Improper pH can cause plants to be unable to absorb necessary nutrients from the soil, even if those nutrients are present. For example, if the soil is too acidic, certain nutrients such as nitrogen, phosphorus and potassium may be difficult for plants to access.

To test the pH of the soil, you can use a soil pH test kit from a garden supply store. These tests are easy to carry out and give you a good overview of the condition of your soil.

If your soil's pH needs to be adjusted, there are several methods. To make soil that is too acidic less acidic, you can add garden lime . Lime increases the pH and makes the soil more alkaline. For soils that are too basic, acidic organic materials such as peat or specially formulated soil acids are suitable to lower the pH value.

It is important to make pH changes gradually and test regularly to avoid the soil becoming too acidic or too alkaline. A sudden change can do more harm than good to plants. Patience and constant adjustments are the key to balanced soil pH.

Can I improve my soil, and if so, how?

The answer is a resounding yes! Improving soil quality is an essential step to ensure healthy plants and a bountiful harvest. Here are some methods you can use to improve the quality of your soil:

Composting: Compost is like a miracle cure for the soil. It improves the structure, promotes the supply of nutrients and stimulates soil life. You can make your own compost from kitchen waste, garden waste and other organic materials. Regularly adding compost to your garden soil can work wonders.
Green manure: Introducing green manure plants such as clover, lupins or phacelia helps to loosen the soil and increase its fertility. These plants fix nitrogen from the air and put it into the soil. After the plants die, the nitrogen is made available to the other plants.
Mulching: A layer of mulch on the ground retains moisture, suppresses weeds, and adds nutrients to the soil as it decomposes. Organic mulching materials such as chopped leaves, straw or wood chips are ideal for this.
Soil aeration: Especially when the soil is compacted, it is important to loosen it regularly. This improves ventilation and water flow. Gentle soil cultivation without destroying the structure too much is recommended here.
Mineral additives: Sometimes the soil requires additional minerals such as lime, rock powder or special mineral mixtures. These can help compensate for deficiencies and improve plant growth.
Regular soil analyzes: In order to really know what your soil needs, regular soil analyzes make sense. They show you which nutrients are missing or in excess.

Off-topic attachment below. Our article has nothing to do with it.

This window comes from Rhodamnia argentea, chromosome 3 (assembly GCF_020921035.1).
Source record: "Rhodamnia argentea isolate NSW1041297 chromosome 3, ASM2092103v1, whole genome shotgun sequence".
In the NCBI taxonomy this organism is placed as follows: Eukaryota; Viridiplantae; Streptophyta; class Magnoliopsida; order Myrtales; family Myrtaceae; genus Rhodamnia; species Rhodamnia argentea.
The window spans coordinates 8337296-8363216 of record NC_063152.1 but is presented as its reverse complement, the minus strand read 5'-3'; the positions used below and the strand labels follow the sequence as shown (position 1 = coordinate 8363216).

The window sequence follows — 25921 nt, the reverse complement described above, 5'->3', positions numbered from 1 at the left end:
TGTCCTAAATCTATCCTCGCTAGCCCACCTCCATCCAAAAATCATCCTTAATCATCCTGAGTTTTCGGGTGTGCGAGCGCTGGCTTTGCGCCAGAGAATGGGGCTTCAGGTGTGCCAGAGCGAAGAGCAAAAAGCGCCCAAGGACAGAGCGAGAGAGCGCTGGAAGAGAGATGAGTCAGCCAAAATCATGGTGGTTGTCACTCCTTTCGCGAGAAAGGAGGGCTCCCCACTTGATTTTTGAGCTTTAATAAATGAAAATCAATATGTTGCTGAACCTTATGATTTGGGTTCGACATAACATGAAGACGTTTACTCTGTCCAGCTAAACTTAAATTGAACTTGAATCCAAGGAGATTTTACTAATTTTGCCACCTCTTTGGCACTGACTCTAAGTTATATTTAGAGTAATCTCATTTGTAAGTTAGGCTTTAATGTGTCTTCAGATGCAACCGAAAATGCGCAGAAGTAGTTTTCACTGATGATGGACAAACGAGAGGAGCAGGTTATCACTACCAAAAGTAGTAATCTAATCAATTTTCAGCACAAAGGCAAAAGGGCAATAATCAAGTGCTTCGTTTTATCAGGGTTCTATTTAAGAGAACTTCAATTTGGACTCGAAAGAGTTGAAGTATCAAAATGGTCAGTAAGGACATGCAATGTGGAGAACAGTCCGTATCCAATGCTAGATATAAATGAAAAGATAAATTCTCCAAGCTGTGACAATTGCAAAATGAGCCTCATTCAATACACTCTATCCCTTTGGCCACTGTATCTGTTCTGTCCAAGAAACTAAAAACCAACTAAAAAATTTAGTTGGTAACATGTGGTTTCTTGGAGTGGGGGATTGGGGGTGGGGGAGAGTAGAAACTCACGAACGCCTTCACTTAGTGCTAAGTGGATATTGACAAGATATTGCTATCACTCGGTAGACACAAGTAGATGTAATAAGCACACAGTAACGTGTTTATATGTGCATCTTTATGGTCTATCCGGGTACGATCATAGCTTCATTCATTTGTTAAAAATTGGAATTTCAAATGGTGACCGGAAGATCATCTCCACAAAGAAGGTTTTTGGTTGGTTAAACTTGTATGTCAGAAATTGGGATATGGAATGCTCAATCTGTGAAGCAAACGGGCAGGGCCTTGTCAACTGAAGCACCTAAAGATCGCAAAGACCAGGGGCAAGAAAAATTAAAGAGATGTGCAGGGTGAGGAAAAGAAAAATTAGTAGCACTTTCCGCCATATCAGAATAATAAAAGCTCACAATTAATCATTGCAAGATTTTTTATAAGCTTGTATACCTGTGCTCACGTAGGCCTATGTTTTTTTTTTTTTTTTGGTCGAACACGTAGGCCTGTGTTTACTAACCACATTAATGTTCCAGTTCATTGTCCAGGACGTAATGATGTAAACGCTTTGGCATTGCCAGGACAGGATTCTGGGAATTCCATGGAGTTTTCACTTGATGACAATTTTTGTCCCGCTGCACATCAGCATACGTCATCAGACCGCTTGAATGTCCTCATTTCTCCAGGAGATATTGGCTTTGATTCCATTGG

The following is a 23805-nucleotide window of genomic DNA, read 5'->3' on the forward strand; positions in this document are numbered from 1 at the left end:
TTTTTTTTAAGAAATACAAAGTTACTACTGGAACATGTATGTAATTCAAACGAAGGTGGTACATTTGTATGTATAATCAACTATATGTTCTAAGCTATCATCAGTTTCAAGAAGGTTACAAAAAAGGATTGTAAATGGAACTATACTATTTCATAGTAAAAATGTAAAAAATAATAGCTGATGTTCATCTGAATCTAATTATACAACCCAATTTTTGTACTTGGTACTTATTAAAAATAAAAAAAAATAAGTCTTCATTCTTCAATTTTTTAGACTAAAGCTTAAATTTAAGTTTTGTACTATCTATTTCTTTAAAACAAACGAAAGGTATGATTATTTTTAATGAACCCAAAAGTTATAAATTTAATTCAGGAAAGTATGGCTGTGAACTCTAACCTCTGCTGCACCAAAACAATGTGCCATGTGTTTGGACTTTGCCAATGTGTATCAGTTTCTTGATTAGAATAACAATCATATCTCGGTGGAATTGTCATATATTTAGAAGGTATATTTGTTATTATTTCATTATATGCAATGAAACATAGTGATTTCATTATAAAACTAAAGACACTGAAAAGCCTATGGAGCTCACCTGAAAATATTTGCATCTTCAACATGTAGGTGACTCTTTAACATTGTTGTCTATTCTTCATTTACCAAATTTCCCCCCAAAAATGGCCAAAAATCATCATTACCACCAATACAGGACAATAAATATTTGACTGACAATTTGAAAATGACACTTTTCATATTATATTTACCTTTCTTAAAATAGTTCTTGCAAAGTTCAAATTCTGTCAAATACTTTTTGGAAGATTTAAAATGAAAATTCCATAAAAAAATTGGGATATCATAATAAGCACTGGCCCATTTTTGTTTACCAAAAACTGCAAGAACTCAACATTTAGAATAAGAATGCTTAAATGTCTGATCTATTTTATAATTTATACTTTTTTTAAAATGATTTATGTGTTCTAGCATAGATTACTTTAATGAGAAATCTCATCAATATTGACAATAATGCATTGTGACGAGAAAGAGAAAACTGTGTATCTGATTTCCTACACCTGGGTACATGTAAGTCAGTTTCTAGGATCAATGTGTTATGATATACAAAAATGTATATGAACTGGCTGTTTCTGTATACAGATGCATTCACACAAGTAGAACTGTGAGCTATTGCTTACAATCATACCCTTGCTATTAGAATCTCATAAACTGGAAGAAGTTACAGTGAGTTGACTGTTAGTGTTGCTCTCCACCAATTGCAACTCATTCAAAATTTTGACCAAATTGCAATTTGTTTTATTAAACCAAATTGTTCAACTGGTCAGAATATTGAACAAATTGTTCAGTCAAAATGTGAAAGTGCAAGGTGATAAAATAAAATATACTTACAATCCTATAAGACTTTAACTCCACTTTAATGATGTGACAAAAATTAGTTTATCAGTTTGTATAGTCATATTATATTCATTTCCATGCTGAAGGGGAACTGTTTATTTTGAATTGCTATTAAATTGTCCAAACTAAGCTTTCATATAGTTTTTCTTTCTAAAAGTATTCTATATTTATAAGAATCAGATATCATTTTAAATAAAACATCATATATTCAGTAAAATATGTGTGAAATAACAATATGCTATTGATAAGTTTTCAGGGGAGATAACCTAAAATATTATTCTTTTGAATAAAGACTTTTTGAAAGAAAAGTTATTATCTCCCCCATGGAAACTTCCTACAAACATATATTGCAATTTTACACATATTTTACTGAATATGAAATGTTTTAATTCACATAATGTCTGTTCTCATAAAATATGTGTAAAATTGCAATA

By combining these methods, you can significantly improve the quality of your soil and thus create the best conditions for your plants.

What do I need to consider when selecting soil for container and raised beds?

Choosing the right soil for container and raised beds is crucial to the success of your plants. This type of gardening has special requirements because the roots of the plants are confined to a limited space. Here are some important points to keep in mind:

Good drainage: Good drainage is essential in containers and raised beds to avoid waterlogging and root rot. Choose soil that is light, loose and well-draining, perhaps with added perlite or coarse sand.

Nutrient-rich soil: Since the roots grow in a limited space, it is important that the soil is nutrient-rich. A mixture of high-quality garden soil, compost and organic fertilizer provides a good basis.

pH: Make sure the pH of the soil is appropriate for the specific plants you want to grow. This is particularly important in containers as the pH can change more quickly here than in open ground.

Soil Renewal: The soil in containers and raised beds should be replaced or refreshed regularly as it loses nutrients over time. Annual renewal or enrichment with compost and fertilizer helps keep the soil quality high.

Avoid soil compaction: Be careful not to compact the soil in your containers and raised beds. Light loosening can help improve air circulation and promote root growth.

By paying attention to these points, you can ensure that your plants in containers and raised beds have optimal growing conditions and thrive healthy and strong.


Choosing the right soil and understanding its properties are fundamental elements of successful gardening. Whether you're growing vegetables, herbs, or ornamentals, each plant has its own specific needs when it comes to the soil. By choosing the right soil for your plants, adjusting its pH and improving it if necessary, you create the best conditions for healthy growth and a bountiful harvest.
Don’t forget that container and raised beds also place special demands on the soil. By choosing suitable soil and regular care, you ensure that your plants can thrive even in a limited space.
Gardening is not just planting and watering. It is an art that requires patience, love for nature and a good understanding of the needs of your plants. With the right knowledge about soil and soil, you can support this wonderful process and make your green paradise bloom. Break out the shovel and gloves - it's time to give your garden its best!